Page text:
Zeus 75 Power Amplifier


Introduction

Zeus 75 Prototype Amplifier & PSU

Amplifier Schematic - STW34NB20 version

Click here for PDF of schematic for printing.

N.B. Prototype uses L200 bias current source, which has better stability.

Standard components for the amplifier

R1-2 are 470 ohm non-inductive 1/4 watt resistors (note: do NOT use lower ohmic values, particularly for low Crss mosfets).

R3 is selected by tuning first with a 470K pot depending on the transformer specification, then is replaced with a fixed non-inductive 1/4 watt resistor. With the Sowter input transformer and a driving source impedance of c. 50 ohms the value of RTerm is about 120K.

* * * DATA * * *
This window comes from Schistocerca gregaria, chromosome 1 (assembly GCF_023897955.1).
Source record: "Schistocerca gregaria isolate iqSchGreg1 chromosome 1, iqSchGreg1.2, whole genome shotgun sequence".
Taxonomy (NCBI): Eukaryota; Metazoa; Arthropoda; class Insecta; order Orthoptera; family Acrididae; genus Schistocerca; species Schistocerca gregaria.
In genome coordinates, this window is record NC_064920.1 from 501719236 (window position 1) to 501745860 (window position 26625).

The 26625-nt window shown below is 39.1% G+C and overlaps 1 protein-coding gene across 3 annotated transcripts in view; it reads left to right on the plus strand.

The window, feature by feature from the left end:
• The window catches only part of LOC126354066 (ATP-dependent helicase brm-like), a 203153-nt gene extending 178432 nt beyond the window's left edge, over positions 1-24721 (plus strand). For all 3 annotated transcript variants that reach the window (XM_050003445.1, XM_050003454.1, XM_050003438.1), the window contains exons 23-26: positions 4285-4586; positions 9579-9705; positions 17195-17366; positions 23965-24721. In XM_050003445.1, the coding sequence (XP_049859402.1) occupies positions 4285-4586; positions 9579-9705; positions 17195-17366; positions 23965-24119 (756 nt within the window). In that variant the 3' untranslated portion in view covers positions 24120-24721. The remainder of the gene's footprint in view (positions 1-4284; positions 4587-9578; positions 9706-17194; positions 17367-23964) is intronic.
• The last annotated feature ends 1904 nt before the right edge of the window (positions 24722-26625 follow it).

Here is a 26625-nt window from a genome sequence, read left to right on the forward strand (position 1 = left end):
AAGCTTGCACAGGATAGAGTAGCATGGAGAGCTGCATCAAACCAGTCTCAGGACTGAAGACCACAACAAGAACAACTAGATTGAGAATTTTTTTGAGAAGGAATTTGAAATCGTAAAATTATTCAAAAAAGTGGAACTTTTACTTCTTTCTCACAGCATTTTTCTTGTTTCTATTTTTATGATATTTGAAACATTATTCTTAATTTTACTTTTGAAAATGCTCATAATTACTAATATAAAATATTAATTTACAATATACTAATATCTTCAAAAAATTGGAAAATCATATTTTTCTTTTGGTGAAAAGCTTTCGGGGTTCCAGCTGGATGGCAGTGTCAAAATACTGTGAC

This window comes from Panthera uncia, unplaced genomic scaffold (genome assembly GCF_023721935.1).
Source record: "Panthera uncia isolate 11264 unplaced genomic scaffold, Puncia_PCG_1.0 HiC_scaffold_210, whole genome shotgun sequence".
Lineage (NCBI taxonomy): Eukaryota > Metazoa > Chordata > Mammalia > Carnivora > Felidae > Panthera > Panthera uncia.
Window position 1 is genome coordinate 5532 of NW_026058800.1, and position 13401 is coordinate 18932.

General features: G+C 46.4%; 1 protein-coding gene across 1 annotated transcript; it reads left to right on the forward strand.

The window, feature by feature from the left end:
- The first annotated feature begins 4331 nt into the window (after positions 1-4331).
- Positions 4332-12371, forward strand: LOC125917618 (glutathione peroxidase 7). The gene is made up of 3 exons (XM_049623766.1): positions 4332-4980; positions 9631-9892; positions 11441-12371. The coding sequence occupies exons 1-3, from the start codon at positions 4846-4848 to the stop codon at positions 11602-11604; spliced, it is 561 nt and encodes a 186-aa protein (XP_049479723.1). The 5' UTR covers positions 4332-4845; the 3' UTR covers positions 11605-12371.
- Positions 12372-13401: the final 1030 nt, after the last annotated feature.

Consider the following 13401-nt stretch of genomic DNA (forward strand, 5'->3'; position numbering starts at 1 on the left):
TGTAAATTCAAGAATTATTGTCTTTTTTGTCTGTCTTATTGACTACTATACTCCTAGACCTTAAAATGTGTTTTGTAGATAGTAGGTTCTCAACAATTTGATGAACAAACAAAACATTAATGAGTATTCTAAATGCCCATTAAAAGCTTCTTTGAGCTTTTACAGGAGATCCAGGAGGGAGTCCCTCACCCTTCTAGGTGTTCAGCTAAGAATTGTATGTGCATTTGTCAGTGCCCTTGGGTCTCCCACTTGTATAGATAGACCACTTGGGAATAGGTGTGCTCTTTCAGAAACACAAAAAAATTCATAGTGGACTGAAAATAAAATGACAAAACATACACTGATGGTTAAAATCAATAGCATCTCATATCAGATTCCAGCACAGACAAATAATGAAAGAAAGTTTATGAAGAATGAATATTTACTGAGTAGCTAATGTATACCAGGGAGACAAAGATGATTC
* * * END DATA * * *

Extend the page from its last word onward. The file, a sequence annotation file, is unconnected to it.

Z1-2 are 12V Zeners to protect Q1-2 These MUST be fitted as shown otherwise the mosfet gates can be driven over range and the mosfets WILL be destroyed if this happens.

VBias circuit

Fit Q3 to the heatsink near Q1 and Q2. Also fit LM317 to heatsink to use it's thermal shutdown feature (note v-max for this part - use a pre regulator or separate lower voltage power supply if the main supply is going to be higher than 34 volts).

Alternative is a ST part type L200 regulator in current mode. Note [Jan 2005] the L200 has much better regulation against power supply variation then the LM317, and is to be preferred.

Over Temperature Protection

Also mount a normally open thermal switch (not shown on the schematic) on the heatsink so arranged as to short out the Schottky diode and thus reduce the bias current at a predetermined temperature (50 Centigrade recommended).

Variations